Two studies were performed, separated by two to four weeks, the sequence being randomised. In part 1 of the study, volunteers ingested a solid meal following an overnight fast. The meal consisted of 5 MBq of Technetium-99m labelled amberlite resin baked into a bran supplemented pancake (1.67 MJ: Sainsbury’s Batter Mix, J Sainsbury plc, London (55% carbohydrate, 35% fat, 10% protein); 15 g bran, Natural wheat bran, Holland & Barrett, Hinckley, Leicestershire, UK). Thereafter subjects remained fasted but were allowed fluids, including decaffeinated tea and coffee, until the end of the study. In part 2 of the study, an additional Indium-111 DTPA labelled liquid/solid meal (Clinifeed 400 drink, Clintec Nutrition Ltd, Slough, UK (66% carbohydrate, 16% fat, 18% protein; 1.67 MJ) plus two digestive biscuits (0.61 MJ), McVitie’s Digestive, McVitie, Staines, Middlesex, UK) was consumed three hours after the pancake meal, following which subjects again remained fasted but were allowed fluids freely. The two meals were of very different viscosities, the liquid meal being watery (viscosity 1 Pascal sec) while the pancake was solid and required chewing prior to swallowing.


Anterior and posterior reference markers, consisting of99mTc labelled filter paper contained within a sheath of waterproof tape, were taped on to the abdomen over the right lobe of the liver anteriorly and posteriorly, and were used as guides to align successive scintigraphic images during analysis.

Anterior and posterior gamma scintigraphic images of 60 seconds duration were recorded using an IGE Maxicamera II (IGE Ltd, Herts, UK) fitted with a medium energy parallel hole collimator (300 keV maximum energy). Views were acquired using dual 20% symmetrical energy windows centred on the 245 keV of 111In and the 140 keV photopeak of 99mTc. The images were stored on a 128 × 128 matrix using a dedicated Nuclear Diagnostics computer system (Gravesend, Kent, UK).

Imaging commenced immediately after ingestion of the radiolabelled pancake, and thereafter at approximately 30 minute intervals until the end of the study 11 hours later.


Scintigraphic images for each subject were reviewed, and outlines of the stomach and colon constructed. The activity in these regions was determined using a variable region of interest program. Scintigraphic counts were corrected for background radiation, radioactive decay, and for anteroposterior movement by using the geometric mean of the anterior and posterior counts. Since the higher energy111In causes detectable counts in the lower energy99mTc window a correction factor was determined by assessing the apparent increase in Technetium counts immediately after the 111In was ingested. Technetium counts after the111In ingestion were then corrected for this “down scatter”.

Gastric emptying time (GE T50) was taken as the time for 50% of the activity to leave the stomach, and small bowel transit (SBT) was calculated by subtracting GE T50 from the time for 50% of the activity to enter the colon. Additionally an assessment of regional SBT was made by drawing a line at 45 degrees through the small bowel region of interest, with its starting point at the hepatic flexure of the colon thereby dividing it into left upper quadrant (LUQ) and right lower quadrant (RLQ) regions. Transit through the LUQ was calculated from the difference between the time for 50% of the activity to accumulate in the RLQ or beyond and the GE T50, whereas transit through the RLQ was calculated by subtracting the time for 50% of the counts to reach the RLQ and beyond from the time for 50% of the activity to enter the colon.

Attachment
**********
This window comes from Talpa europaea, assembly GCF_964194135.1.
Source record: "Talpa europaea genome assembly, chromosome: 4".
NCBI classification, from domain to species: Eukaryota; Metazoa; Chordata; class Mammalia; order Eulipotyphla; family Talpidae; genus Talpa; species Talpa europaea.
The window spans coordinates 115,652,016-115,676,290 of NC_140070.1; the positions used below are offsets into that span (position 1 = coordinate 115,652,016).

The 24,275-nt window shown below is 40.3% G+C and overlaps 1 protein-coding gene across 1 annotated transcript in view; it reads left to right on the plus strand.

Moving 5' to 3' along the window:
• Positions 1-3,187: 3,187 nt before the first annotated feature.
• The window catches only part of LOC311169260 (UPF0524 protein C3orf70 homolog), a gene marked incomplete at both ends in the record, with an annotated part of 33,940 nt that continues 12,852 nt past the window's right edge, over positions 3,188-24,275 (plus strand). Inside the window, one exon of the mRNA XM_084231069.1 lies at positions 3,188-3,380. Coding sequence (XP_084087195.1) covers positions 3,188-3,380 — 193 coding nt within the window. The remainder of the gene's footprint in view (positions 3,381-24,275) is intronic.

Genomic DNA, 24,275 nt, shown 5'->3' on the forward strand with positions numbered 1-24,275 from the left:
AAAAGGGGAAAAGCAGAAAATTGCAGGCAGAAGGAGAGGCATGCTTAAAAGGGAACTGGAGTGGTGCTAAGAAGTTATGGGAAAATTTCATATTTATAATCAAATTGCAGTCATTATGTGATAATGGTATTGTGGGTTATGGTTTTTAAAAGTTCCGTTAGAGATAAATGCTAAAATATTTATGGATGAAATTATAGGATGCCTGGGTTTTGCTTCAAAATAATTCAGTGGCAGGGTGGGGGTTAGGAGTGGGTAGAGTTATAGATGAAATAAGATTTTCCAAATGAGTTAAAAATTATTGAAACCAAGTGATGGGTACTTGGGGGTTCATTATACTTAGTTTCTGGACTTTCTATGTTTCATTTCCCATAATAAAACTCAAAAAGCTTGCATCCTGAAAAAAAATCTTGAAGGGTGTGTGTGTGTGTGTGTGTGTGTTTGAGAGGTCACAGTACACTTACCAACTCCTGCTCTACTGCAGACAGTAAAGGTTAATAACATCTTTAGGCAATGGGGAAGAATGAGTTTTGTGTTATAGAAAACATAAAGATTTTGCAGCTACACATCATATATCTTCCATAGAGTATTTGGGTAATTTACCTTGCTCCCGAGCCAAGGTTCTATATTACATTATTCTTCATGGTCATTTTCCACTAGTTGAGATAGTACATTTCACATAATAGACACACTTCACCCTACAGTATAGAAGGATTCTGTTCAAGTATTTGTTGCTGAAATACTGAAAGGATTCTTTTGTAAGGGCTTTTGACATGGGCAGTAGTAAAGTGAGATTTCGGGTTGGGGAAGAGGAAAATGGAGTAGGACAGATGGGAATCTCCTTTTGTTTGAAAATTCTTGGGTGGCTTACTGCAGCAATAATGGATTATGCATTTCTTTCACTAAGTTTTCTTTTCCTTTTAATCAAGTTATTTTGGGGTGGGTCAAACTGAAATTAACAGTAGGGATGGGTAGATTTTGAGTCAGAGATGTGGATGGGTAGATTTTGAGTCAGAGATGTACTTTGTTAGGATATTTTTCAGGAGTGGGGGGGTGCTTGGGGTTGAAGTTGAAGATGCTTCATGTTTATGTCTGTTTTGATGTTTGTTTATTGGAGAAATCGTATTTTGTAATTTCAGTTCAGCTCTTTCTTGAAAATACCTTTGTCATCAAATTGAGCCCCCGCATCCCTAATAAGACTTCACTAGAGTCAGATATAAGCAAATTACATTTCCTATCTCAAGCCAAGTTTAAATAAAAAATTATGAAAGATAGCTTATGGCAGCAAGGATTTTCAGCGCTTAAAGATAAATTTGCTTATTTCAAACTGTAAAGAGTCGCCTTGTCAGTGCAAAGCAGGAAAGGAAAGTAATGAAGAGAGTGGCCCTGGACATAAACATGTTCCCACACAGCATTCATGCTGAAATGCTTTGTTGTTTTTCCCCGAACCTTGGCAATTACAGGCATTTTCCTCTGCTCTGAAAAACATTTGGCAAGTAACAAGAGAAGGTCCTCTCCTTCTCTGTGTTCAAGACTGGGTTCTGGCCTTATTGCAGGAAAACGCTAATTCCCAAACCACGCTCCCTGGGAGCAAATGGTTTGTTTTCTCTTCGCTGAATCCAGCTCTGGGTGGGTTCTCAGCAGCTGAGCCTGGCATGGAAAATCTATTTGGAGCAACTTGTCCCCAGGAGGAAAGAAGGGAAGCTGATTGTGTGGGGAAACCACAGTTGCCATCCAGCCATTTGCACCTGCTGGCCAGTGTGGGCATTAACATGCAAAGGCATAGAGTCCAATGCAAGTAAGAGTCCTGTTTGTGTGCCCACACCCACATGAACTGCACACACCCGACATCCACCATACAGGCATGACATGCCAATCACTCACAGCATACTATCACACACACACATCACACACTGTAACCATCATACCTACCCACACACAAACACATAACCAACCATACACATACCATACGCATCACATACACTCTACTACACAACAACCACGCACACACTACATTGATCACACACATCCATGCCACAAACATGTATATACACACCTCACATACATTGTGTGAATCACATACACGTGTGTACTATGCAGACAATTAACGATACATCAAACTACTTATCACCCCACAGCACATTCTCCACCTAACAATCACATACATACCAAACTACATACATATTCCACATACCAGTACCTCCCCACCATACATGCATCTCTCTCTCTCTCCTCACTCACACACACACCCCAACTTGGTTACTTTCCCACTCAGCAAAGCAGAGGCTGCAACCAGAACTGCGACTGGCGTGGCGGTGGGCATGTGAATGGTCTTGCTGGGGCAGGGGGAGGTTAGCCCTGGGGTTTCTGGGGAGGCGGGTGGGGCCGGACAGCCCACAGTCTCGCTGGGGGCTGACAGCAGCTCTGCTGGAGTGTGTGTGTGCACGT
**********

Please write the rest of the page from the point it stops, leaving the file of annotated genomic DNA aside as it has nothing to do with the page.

Results are expressed as mean (SEM). The significance of differences between paired data was assessed using the non-parametric Wilcoxon signed rank sum test.


Eleven volunteers completed the study, with one subject dropping out after the fasted study as she was unable to tolerate the bran supplemented pancake. Accurate interpretation of the scintigraphic images of the small and large bowel was possible in all subjects except for one in part 1 of the study, and two in part 2 of the study. This was due to overlap of the small bowel and colon and these studies were omitted from the analysis.


As expected there was no difference in gastric emptying of the solid pancake meal A in part 1 or part 2 of the study (115 (13) versus 113 (11) minutes, p=0.38, n=11). Gastric emptying of the pancake meal A was however significantly slower than the subsequently ingested liquid/solid meal B in part 2 of the study with a T50 of 113 (11) versus 48 (3) minutes respectively (p=0.004) (fig 1), even though the energy content was slightly less (1.67 MJ versus 2.28 MJ).

Figure 1

Scatter graph showing gastric emptying T50of the two meals in parts 1 and 2 of the study. The liquid meal marker (pt 2 meal B) emptied faster than the pancake meal marker in both parts of the study (pt 1 meal A = 48 (3) minutes versus pt 2 meal A = 113 (11) minutes, p<0.01, n=11).


In part 1 of the study, 18 (4)% of the pancake meal A label had reached the colon by the end of the study period (11 hours). Significantly less pancake meal A residue reached the colon by 11 hours in part 2 of the study (5 (3)%, p<0.05) (fig 2).